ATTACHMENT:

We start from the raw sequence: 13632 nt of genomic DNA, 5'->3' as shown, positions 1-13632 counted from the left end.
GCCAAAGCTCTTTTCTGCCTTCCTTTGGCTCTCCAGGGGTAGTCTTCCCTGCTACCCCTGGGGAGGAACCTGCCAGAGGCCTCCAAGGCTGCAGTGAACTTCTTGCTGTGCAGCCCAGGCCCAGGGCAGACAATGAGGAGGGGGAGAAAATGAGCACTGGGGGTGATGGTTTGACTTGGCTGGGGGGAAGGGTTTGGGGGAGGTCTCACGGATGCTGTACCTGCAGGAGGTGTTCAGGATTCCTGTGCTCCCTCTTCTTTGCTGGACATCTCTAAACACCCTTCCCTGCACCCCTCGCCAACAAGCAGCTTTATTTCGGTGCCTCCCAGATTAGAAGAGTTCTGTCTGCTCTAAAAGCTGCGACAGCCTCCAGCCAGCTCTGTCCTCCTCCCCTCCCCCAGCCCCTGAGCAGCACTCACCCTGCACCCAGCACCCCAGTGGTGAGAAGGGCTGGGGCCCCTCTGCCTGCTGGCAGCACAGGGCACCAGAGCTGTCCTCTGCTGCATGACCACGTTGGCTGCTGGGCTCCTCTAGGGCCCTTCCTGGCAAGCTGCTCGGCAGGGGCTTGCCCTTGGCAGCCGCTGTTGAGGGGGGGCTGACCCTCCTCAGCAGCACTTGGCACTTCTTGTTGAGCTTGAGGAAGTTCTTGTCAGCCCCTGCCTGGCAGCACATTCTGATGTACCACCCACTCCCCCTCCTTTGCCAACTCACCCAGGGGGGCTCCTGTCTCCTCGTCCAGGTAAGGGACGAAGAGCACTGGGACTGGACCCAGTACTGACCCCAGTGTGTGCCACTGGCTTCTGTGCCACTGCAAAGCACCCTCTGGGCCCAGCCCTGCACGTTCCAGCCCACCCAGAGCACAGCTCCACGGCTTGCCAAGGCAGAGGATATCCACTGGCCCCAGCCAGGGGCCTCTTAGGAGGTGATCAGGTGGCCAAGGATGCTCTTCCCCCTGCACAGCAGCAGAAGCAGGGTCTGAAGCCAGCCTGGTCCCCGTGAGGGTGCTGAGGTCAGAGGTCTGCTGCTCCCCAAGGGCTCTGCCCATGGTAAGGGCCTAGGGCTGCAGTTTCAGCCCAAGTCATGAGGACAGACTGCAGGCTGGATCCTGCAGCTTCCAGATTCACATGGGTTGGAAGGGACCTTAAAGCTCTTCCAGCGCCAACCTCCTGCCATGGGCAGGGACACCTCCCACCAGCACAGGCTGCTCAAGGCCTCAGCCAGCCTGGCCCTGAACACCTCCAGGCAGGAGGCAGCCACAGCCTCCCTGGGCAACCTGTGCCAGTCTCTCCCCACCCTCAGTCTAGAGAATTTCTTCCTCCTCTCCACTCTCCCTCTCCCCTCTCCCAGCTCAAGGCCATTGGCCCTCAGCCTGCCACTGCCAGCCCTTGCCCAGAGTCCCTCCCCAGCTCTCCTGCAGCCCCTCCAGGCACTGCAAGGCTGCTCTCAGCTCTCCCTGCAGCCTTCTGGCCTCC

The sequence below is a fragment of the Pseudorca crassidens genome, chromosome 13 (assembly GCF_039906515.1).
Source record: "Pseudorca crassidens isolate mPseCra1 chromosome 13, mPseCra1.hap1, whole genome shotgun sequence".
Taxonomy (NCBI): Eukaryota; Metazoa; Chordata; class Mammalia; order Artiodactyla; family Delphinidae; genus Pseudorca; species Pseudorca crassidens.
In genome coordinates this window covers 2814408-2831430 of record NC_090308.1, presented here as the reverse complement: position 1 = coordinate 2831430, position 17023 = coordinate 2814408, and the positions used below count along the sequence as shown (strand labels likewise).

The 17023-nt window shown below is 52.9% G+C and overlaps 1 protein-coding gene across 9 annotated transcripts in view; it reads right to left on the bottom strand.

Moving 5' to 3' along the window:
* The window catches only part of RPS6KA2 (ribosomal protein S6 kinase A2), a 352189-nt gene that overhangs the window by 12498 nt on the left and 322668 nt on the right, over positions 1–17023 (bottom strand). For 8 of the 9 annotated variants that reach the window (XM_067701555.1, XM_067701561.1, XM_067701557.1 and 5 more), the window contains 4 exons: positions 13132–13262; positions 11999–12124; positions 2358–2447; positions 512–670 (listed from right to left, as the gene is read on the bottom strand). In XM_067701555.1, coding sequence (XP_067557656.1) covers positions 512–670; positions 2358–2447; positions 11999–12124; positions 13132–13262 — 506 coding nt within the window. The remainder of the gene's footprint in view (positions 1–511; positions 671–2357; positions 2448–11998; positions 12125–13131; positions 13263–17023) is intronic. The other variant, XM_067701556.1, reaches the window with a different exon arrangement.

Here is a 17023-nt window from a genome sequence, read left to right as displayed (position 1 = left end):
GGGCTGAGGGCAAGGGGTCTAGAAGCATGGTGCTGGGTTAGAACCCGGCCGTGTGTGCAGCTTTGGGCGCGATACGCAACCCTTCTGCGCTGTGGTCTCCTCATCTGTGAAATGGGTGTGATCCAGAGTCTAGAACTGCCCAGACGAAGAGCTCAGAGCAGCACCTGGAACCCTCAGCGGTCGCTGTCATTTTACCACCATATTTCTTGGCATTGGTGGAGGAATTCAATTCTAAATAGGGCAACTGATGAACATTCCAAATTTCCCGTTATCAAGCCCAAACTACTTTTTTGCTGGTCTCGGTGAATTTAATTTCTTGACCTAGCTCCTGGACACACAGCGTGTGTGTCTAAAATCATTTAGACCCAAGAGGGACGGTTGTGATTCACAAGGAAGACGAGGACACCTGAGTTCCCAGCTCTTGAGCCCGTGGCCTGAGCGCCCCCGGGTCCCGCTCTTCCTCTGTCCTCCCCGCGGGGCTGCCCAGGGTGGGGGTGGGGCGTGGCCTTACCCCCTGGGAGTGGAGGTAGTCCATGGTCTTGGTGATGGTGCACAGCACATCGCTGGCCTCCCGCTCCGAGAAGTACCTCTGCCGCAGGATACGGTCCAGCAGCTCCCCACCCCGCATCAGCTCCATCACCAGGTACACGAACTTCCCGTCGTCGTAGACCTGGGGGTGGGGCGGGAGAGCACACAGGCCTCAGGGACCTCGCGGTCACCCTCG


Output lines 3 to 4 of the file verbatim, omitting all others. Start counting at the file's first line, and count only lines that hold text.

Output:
The sequence below is a fragment of the Pseudorca crassidens genome, chromosome 13 (assembly GCF_039906515.1).
Source record: "Pseudorca crassidens isolate mPseCra1 chromosome 13, mPseCra1.hap1, whole genome shotgun sequence".